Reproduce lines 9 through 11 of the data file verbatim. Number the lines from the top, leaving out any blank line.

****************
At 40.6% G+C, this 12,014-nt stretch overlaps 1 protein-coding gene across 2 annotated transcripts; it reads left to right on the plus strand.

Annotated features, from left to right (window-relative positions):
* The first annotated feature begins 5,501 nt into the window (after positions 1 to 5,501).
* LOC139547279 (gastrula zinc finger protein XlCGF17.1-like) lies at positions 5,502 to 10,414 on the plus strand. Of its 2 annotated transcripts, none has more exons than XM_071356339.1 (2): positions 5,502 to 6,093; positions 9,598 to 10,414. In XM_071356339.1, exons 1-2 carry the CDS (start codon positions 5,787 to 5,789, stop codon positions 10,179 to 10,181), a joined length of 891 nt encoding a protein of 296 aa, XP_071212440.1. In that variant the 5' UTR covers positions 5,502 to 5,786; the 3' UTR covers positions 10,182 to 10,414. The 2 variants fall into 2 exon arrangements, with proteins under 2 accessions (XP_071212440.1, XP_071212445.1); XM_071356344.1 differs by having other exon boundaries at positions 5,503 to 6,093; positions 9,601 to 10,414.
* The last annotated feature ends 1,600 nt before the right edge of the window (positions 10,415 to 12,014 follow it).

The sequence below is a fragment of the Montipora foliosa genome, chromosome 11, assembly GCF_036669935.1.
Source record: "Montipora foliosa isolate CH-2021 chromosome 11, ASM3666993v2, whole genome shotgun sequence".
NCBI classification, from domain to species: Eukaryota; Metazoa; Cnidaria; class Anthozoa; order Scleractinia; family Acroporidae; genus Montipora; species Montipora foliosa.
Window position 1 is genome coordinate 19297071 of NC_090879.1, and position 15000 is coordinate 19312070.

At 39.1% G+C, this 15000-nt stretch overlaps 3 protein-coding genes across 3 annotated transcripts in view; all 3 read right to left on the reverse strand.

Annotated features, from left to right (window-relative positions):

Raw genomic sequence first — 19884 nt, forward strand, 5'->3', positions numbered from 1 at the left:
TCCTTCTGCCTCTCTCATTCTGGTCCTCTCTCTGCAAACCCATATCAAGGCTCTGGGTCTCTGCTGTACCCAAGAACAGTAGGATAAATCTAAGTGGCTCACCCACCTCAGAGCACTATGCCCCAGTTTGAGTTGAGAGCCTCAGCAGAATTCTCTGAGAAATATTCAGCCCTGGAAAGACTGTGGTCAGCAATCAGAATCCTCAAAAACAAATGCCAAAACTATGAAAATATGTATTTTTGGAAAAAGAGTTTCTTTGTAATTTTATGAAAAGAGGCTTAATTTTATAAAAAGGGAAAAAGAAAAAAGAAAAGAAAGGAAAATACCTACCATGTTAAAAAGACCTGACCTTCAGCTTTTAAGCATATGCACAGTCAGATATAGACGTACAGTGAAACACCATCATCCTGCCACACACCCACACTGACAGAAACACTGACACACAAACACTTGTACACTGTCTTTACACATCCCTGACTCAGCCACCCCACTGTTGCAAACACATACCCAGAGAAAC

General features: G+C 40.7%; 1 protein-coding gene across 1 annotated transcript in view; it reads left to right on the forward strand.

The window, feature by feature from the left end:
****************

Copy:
Window position 1 is genome coordinate 19297071 of NC_090879.1, and position 15000 is coordinate 19312070.

At 39.1% G+C, this 15000-nt stretch overlaps 3 protein-coding genes across 3 annotated transcripts in view; all 3 read right to left on the reverse strand.

Annotated features, from left to right (window-relative positions):